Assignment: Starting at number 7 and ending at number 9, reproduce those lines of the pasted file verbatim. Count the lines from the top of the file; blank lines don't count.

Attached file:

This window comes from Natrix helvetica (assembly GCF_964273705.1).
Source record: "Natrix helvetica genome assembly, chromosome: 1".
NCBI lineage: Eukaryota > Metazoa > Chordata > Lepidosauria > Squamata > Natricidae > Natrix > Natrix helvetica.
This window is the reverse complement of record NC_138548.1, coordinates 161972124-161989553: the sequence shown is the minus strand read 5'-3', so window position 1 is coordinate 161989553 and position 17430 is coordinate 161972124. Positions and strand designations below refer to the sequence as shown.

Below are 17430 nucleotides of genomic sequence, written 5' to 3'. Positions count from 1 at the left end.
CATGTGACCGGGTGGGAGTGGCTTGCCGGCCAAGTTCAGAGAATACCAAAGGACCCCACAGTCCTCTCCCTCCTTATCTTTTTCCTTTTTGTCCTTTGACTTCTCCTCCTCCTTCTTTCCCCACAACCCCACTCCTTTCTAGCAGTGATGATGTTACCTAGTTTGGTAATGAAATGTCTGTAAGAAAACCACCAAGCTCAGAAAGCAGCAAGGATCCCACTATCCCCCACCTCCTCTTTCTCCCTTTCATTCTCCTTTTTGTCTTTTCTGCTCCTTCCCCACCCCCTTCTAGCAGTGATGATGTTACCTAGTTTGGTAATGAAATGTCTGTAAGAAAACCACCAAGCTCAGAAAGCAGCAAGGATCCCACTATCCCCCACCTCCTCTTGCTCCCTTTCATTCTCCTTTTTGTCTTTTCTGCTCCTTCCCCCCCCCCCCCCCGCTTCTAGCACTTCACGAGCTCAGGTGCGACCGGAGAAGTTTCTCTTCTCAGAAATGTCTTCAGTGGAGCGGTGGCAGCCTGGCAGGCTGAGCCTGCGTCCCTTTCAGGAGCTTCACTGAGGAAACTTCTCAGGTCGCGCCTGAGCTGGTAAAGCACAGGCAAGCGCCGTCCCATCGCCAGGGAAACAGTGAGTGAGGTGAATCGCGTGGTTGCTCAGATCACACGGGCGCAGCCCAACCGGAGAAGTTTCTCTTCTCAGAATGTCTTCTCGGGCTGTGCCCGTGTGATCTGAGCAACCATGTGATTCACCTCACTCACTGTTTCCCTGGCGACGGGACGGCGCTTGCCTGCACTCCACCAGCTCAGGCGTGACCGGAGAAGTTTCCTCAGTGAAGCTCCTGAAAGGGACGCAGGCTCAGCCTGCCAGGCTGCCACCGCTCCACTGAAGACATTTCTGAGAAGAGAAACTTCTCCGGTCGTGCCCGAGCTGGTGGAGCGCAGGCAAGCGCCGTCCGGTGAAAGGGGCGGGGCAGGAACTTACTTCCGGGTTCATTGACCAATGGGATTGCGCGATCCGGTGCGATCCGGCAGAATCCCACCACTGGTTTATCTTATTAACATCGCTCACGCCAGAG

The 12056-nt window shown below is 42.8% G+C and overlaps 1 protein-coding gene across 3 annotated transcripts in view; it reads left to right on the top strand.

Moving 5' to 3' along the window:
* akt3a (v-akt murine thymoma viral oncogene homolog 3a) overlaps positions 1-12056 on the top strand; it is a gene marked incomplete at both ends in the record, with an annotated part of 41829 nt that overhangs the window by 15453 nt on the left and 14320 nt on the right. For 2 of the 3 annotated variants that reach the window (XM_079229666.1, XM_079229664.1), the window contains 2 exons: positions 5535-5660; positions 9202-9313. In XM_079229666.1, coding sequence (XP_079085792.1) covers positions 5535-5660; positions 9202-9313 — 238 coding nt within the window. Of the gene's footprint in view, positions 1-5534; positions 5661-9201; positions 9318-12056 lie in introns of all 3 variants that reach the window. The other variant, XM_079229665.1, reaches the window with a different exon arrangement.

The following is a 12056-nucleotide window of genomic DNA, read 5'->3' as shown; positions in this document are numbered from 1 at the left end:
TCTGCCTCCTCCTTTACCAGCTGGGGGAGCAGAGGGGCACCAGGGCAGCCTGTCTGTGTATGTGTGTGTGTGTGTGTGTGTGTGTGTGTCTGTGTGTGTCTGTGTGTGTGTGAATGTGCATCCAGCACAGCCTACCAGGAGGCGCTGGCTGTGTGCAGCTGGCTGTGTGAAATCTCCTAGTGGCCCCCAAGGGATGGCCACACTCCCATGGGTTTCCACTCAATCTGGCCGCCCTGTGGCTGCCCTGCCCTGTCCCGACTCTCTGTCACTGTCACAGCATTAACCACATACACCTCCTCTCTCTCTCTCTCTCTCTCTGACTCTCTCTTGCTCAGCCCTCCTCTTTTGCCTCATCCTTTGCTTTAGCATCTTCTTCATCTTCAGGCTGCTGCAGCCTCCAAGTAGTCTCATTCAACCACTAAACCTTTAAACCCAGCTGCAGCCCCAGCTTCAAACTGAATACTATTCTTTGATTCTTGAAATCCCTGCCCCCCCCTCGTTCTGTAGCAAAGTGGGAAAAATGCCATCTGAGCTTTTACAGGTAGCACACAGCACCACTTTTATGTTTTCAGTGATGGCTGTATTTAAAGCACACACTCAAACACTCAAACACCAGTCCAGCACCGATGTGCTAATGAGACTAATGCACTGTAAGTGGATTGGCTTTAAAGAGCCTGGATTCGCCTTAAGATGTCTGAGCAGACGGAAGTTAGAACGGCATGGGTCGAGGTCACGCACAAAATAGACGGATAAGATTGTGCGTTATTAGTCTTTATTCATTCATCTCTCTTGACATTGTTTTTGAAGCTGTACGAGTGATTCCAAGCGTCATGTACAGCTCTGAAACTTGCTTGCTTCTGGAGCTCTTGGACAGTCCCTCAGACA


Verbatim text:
The 12056-nt window shown below is 42.8% G+C and overlaps 1 protein-coding gene across 3 annotated transcripts in view; it reads left to right on the top strand.

Moving 5' to 3' along the window:
* akt3a (v-akt murine thymoma viral oncogene homolog 3a) overlaps positions 1-12056 on the top strand; it is a gene marked incomplete at both ends in the record, with an annotated part of 41829 nt that overhangs the window by 15453 nt on the left and 14320 nt on the right. For 2 of the 3 annotated variants that reach the window (XM_079229666.1, XM_079229664.1), the window contains 2 exons: positions 5535-5660; positions 9202-9313. In XM_079229666.1, coding sequence (XP_079085792.1) covers positions 5535-5660; positions 9202-9313 — 238 coding nt within the window. Of the gene's footprint in view, positions 1-5534; positions 5661-9201; positions 9318-12056 lie in introns of all 3 variants that reach the window. The other variant, XM_079229665.1, reaches the window with a different exon arrangement.